Wednesday, November 24, 2010

Palliative Vs. Hospice Care

We had a discussion at our training meeting. Currently anticipating the opening of a Day Hospice in Perth, Jan. 17, 2010, we have been examining the concept and the philosophy.

In my mind Palliative Care is when one is designated as receiving comfort measures. Long-term treatment is discontinued. Physicians declare a patient palliative, and this entitles the patient to particular services. It is a change in focus from treatment to care measures.

Hospice care, I believe to be a philosophy of a delivery of services, either at home or in a building or institution, to ensure that the dying ensure that their appropriate medical, spiritual, social needs are being met.

This differs in the US, of course, as a physician must declare a patient palliative before they qualify for certain relief measures, both physical and financial.
In Canada, the terms are interchangeable, as we have universal health care, nor matter our diagnosis.

The Hospice movement, begun by Dame Cicely Saunders (1918 - 2005), established the first Hospice, in the UK, in 1967. As with many movements, it took time to be accepted by the medical establishment.
Josephine, myself, 5-hour old Isabelle

Midwives and home care
I recall midwives fighting for recognition and hospital privileges 30+ years ago when my first child was born. In this generation, they are part of an OHIP-funded program in which expectant mothers are visited, given training, and they may choose to have their children in hospital, in comfortable birthing centres, or in their homes, as my daughter did this year (2010), 6 months ago.


I  credit these well-trained women, who visit pregnant women daily both pre- and postpartum. They appear when needed at any time of day or night, and teach mothers about breast-feeding, prevent jaundice, give support in sleep hygiene, ensuring that they thrive. In normal births provide an incredible system of care, much like the goals of the Family Health Teams in Ontario.

From Pediatrics to Geriatrics
I have noticed that as great progress has been made in pediatrics, we make progress in geriatrics. We are realizing the importance, as well as the dearth, of geriatricians. For those facing health issues in later ages, geriatricians realize that theirs is complex care. By the time a senior is facing palliative care, the medical establishment needs specific training. While the physician is trained to heal, they are not trained to deal well with death and dying. This is where Hospice, and experienced physicians, can meet in dealing with end-of-life care.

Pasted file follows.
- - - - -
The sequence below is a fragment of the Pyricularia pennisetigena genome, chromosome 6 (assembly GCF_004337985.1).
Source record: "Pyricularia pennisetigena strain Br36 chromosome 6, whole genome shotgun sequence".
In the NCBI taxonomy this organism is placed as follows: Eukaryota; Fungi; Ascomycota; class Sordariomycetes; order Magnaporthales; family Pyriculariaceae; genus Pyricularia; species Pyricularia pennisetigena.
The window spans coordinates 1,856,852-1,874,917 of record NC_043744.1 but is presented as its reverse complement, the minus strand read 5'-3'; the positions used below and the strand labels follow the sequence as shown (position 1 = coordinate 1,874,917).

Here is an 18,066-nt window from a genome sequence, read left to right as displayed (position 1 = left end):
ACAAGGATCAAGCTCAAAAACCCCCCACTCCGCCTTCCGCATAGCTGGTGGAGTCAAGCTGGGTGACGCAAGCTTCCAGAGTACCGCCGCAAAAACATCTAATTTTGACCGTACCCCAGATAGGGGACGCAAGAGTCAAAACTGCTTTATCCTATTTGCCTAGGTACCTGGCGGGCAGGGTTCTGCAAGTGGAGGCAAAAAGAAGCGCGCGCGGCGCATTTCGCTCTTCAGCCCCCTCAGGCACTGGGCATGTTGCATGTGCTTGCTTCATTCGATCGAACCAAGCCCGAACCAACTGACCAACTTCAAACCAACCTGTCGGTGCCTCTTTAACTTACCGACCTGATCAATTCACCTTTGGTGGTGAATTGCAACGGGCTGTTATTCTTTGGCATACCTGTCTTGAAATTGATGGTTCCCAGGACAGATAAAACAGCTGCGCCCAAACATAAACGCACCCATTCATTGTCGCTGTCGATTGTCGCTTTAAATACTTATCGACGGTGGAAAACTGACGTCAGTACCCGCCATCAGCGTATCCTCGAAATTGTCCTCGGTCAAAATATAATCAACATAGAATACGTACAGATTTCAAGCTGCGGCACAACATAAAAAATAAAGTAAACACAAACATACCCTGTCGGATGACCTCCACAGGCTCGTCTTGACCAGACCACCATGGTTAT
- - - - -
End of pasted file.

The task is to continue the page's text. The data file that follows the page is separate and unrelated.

No Hospice support here
It was Dr. Balfour M. Mount, O.C., Q.C., brought palliative care to North America. He began a study in Montreal's Royal Victoria Hospital, which led to the introduction of Elisabeth Kubler-Ross work being

Importance of Palliative Nurses

It requires much nursing care, experience in treating pain, and comfort measures designed to ease the passing of clients and residents. The physical breakdown of the skin requires tremendous intervention in many situations. It is our precious nursing staff who can turn a client frequently.

Communication Book for Mom's Hospice Care
The difference between healing and hurting may be a fine line. Further treatment may be contraindicated. This is difficult for physicians to accept. My father, for example, had radiation therapy when the predictable outcome was pretty bleak. His quality of life was destroyed. His brain tumour, as the research shows, was not going to be diminished by radiation and the ensuing urinary infection led to both dementia, from the tumour, and delirium, from the infection.

Again, much like a natural home birth, a hospice death is one infused with dignity, comfort and supportive caregiving from family, volunteers or professional caregivers. It is not limited to these people. Primary Care Staff (physicians familiar with palliative care measures, nurses who are similarly trained) are an important as medical decisions are made. There must be a realistic understanding and creation of a treatment plan, or a care plan, in the case of a palliative situation. I implore you to seek advice from a hospice organization near you.

2 comments:

Sandra said...

Very informative post. Both teams provide care that focuses on patient comfort. However, hospice care is generally suggested by a physician after all options for treatment have been tried and found to not be useful.

Jenn Jilks said...

I found, Sandra, that physicians are terribly reluctant to declare a client palliative. It is up to the patient to determine when treatment stops.
Hospice teams in Canada tend to be volunteers, with support coming partially from government funding. Whether a patient is palliative or not, in Ontario patients go through CCAC to get home care.